STRAY CASTS: No such thing a perfect weather for fishing on a lake

It was only recently that the Stray Caster was lamenting the heavy and consistent rainfall that had managed to wreck any possibility of getting out fish­ing.

So there he sat on a sunny noonday, staring up at blue skies and almost no clouds, with just a hint of breeze. At Lake Anywhere, that usually sig­nals a possible work day, and almost always means that fishing will be slow, unless there are some mitigating cir­cum­stances, like a rain the pre­vious day and fish pooling at a small river or stream where it enters the lake. There was none of that here.

The Stray Caster, along with Matthew-Adam and Hellene, motored out of the Lake Belwood docks where rental boats are kept, and headed across the lake to do some seri­ous fishing. Hellene, who had been asked to be ready to go at 11:30am, was learning the tests of time – and that 11:50am is at least 20 minutes late. The Stray Caster explained that on a trout expedition, if 4:30 in the morn­ing is the set time to leave, she would simply be left behind. Lesson learn­ed, the Stray Cas­ter hopes.

But Hellene, 13, has some good traits, and she tied on hers and Matt’s jigs, using her skills acquired with the Palomar knot earlier this spring at the Grand River Fly Fishing Forum. She has been practising that knot all summer, and is getting very good at it. Matt, who turned 8 a week ago, is not yet quite as handy, but he is right in their trying, and he managed a start on assembling his rod after the Stray Caster stopped the boat in the middle of the lake, in an inlet. That is one of the prob­lems with getting a late start.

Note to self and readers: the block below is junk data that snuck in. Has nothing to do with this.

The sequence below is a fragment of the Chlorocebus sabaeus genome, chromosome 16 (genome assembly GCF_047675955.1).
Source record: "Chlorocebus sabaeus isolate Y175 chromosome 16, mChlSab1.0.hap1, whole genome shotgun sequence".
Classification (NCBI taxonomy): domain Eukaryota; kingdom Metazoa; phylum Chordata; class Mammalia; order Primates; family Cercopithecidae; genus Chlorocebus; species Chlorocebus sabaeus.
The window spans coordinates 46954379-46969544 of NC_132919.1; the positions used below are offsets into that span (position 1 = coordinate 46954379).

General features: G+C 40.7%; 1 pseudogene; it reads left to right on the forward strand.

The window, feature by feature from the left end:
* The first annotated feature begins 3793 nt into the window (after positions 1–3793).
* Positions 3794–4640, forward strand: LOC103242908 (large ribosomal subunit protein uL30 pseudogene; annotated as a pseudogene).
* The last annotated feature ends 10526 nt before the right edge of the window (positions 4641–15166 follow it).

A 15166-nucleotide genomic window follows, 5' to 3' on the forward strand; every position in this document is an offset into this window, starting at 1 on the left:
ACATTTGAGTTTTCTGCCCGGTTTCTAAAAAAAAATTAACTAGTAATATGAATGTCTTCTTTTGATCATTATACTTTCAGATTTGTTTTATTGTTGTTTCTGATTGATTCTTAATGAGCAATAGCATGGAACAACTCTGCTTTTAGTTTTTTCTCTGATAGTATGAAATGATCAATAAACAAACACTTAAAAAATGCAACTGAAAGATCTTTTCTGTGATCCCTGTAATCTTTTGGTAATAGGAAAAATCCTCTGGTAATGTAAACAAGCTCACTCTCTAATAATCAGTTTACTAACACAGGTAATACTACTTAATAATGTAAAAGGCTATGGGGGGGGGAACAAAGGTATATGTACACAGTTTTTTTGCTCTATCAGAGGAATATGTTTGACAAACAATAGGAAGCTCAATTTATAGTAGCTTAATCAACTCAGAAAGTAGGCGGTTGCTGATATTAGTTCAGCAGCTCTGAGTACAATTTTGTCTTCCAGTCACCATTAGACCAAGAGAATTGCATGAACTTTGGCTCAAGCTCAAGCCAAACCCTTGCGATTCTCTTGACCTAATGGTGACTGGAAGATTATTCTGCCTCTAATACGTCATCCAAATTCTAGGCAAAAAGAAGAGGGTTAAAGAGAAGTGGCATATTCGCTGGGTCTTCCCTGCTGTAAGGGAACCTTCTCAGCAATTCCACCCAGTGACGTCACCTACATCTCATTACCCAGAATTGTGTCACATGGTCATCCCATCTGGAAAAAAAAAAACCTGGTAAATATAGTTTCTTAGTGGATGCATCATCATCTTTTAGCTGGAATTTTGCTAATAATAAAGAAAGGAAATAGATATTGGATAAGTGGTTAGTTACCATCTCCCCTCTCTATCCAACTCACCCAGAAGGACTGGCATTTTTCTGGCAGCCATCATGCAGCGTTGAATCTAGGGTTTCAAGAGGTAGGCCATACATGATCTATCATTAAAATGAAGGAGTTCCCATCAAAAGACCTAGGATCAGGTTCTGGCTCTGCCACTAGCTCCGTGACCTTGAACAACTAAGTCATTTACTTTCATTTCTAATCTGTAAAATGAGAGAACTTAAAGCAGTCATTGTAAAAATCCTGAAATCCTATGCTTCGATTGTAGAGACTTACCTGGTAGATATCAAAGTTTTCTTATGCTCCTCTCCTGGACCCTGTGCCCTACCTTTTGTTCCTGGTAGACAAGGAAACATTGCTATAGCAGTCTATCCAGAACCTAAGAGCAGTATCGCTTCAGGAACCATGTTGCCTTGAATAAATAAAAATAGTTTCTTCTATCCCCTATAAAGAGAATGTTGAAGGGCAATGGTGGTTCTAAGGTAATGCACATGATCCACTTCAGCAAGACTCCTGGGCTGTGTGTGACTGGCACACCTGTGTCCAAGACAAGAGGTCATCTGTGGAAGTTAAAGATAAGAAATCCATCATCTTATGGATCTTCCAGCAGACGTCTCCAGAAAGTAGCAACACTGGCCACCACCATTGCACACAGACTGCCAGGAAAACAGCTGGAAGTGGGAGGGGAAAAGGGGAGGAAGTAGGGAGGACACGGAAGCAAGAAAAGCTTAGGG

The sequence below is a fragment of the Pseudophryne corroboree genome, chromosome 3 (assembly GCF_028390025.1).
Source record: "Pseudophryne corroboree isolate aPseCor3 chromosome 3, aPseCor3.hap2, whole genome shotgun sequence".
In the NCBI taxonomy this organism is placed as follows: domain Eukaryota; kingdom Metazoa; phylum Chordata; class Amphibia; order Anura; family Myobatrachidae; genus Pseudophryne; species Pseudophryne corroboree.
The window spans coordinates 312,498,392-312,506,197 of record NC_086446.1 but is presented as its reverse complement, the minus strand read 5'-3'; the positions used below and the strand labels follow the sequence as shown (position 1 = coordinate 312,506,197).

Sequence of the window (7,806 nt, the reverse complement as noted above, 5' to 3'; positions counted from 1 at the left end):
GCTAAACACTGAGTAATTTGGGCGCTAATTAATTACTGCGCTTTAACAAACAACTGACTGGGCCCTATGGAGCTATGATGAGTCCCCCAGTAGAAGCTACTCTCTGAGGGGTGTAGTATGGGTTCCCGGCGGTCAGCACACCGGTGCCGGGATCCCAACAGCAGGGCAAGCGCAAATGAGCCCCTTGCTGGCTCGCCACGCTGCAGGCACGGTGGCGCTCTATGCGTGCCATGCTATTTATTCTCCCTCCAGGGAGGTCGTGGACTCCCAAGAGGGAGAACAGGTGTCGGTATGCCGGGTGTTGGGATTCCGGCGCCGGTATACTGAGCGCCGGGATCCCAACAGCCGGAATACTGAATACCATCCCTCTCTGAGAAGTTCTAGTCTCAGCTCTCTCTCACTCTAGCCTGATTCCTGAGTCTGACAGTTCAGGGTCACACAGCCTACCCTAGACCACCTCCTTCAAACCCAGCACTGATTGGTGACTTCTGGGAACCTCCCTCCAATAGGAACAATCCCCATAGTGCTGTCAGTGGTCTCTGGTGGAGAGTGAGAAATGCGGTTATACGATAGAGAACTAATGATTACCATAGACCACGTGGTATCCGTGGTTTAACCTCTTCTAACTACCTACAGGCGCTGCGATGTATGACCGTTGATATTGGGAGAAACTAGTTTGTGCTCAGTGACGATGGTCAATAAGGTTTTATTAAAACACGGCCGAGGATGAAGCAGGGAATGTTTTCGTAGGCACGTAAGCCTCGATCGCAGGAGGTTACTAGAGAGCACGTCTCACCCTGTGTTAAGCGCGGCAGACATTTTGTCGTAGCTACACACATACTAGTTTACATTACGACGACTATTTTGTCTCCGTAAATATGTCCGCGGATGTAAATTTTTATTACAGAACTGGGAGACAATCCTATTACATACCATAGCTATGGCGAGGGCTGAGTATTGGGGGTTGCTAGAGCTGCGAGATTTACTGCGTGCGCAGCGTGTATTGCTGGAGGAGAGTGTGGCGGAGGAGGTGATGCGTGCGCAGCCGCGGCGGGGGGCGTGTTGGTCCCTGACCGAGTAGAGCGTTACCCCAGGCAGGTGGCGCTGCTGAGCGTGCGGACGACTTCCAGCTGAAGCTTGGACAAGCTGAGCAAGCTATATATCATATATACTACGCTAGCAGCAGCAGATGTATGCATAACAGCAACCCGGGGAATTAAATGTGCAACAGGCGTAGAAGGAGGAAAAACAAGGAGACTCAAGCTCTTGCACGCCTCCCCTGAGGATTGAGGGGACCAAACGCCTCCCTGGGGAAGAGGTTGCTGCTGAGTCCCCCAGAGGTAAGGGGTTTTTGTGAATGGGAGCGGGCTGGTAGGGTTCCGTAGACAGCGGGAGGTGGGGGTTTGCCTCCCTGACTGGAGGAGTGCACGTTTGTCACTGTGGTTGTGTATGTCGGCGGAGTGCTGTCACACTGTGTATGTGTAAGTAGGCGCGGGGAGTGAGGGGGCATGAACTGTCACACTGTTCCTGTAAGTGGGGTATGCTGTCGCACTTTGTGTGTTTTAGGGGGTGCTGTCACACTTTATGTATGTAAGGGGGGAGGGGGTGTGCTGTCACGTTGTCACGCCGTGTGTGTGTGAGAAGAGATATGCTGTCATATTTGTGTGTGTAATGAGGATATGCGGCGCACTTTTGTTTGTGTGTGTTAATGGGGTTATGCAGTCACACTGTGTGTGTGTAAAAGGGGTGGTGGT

By 1:45pm, we were ready to fish. The problem was the Stray Caster was having some problems with the boat. After mentally going through all the explana­tions given by the GRCA staffer, he decided to let the motor sit and we would fish where we were.

After a half an hour, with the motor no longer flooded, the boat fired immediately, the kids were relieved, and the Stray Caster went in search of a breeze. The idea was to drag jigs and worms along the bot­tom, letting the wind push the boat.

Almost immediately, Matt’s rod doubled over and his bright, “Hey, I got somethin’, had the Stray Caster reaching for the net. Too late. A spunky two-pound bass made it to the boat, broke the surface, and then shook its head and took off. Matt was thrilled anyway. We’d all seen his fish.

Then, it was a search of more wind. For the next two hours, the Stray Caster posi­tioned the boat so the wind hit our faces, and we drifted, oh, maybe 30 feet. Then, the wind died, or changed direction, or swirled, and the boat either stopped, or it began moving back the way it came. T­he Stray Caster can take a hint when lines trailing 30 feet behind the boat are suddenly underneath it and being dragged the other way.

That’s why perfect weather for a holiday is often lousy for angling.